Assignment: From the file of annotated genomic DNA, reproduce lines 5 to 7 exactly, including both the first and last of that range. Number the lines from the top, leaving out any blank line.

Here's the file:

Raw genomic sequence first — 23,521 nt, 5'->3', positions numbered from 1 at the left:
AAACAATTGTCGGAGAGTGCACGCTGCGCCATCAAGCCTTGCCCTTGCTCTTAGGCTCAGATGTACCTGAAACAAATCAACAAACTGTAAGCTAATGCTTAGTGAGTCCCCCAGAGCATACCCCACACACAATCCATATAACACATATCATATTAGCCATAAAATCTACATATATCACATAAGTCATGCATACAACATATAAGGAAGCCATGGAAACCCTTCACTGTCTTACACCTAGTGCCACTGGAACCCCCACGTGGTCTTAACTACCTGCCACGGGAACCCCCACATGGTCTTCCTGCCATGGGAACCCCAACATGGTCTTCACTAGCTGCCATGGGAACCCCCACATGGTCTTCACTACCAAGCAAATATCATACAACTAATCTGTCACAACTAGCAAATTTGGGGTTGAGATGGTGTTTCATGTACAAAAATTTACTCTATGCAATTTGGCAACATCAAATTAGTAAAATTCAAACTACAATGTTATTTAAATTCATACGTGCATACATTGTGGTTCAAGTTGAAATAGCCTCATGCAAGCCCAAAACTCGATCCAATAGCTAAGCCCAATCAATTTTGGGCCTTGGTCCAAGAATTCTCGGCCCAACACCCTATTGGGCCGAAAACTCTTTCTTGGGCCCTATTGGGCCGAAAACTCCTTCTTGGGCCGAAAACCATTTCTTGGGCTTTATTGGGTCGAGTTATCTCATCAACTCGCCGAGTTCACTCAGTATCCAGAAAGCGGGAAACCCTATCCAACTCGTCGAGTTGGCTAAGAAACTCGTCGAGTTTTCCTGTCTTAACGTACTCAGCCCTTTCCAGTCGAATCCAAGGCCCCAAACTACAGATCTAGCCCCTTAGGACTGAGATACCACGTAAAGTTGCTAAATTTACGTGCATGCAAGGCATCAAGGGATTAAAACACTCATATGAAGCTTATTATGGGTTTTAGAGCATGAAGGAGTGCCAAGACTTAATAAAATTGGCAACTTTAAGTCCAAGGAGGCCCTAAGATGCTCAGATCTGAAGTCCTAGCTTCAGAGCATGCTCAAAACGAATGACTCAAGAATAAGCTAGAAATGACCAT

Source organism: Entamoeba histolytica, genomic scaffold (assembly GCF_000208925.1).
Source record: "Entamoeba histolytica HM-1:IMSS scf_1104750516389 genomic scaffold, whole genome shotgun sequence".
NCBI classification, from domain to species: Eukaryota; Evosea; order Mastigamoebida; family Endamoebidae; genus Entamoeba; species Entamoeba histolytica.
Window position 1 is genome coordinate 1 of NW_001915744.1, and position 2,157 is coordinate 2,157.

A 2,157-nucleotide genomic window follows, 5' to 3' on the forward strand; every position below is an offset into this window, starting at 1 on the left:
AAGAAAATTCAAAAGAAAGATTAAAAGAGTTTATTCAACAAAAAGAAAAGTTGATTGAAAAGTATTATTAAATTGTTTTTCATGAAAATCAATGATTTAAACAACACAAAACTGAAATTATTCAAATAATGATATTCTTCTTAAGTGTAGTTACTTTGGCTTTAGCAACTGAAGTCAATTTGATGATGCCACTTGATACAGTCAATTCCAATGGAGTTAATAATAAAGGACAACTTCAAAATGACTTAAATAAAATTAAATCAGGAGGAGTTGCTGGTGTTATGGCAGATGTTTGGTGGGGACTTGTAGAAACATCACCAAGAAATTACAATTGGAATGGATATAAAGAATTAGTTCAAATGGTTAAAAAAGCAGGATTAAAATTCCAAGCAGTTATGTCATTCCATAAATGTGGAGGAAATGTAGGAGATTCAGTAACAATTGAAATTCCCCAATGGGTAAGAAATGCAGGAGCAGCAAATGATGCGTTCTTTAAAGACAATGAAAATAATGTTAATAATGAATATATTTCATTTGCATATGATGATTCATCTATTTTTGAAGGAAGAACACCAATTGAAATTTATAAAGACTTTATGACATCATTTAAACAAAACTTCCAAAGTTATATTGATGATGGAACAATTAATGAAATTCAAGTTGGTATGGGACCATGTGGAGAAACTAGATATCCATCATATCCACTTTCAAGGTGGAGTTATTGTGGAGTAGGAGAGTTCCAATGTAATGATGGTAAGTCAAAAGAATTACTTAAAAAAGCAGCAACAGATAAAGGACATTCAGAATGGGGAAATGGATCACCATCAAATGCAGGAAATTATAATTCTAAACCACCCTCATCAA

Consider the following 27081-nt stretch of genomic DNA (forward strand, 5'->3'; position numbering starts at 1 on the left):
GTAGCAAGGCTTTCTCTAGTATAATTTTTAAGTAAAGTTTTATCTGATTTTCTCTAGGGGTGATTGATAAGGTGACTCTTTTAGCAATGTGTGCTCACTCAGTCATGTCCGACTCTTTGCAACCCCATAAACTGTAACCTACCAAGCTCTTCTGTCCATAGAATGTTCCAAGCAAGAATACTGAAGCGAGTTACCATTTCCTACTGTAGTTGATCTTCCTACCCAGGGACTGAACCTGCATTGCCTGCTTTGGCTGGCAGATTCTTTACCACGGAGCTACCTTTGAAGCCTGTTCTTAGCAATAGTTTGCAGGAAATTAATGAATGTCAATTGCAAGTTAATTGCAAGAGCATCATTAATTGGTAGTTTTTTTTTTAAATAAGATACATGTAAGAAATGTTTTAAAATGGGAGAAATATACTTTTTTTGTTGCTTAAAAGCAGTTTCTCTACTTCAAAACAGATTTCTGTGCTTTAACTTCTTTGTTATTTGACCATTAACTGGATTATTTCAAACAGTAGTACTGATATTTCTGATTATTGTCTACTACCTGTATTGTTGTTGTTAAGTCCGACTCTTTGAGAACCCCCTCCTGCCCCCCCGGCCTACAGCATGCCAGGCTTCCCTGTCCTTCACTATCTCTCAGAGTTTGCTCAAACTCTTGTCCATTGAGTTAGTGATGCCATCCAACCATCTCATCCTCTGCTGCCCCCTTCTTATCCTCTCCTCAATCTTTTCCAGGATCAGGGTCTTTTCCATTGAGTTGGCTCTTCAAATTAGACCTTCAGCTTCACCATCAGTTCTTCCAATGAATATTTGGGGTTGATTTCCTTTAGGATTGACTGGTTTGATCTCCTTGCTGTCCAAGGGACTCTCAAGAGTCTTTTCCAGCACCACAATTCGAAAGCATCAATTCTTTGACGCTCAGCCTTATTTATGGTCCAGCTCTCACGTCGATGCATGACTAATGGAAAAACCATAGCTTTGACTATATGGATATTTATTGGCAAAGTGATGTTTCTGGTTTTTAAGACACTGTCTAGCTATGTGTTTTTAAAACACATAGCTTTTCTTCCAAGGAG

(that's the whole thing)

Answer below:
NCBI classification, from domain to species: Eukaryota; Evosea; order Mastigamoebida; family Endamoebidae; genus Entamoeba; species Entamoeba histolytica.
Window position 1 is genome coordinate 1 of NW_001915744.1, and position 2,157 is coordinate 2,157.

A 2,157-nucleotide genomic window follows, 5' to 3' on the forward strand; every position below is an offset into this window, starting at 1 on the left: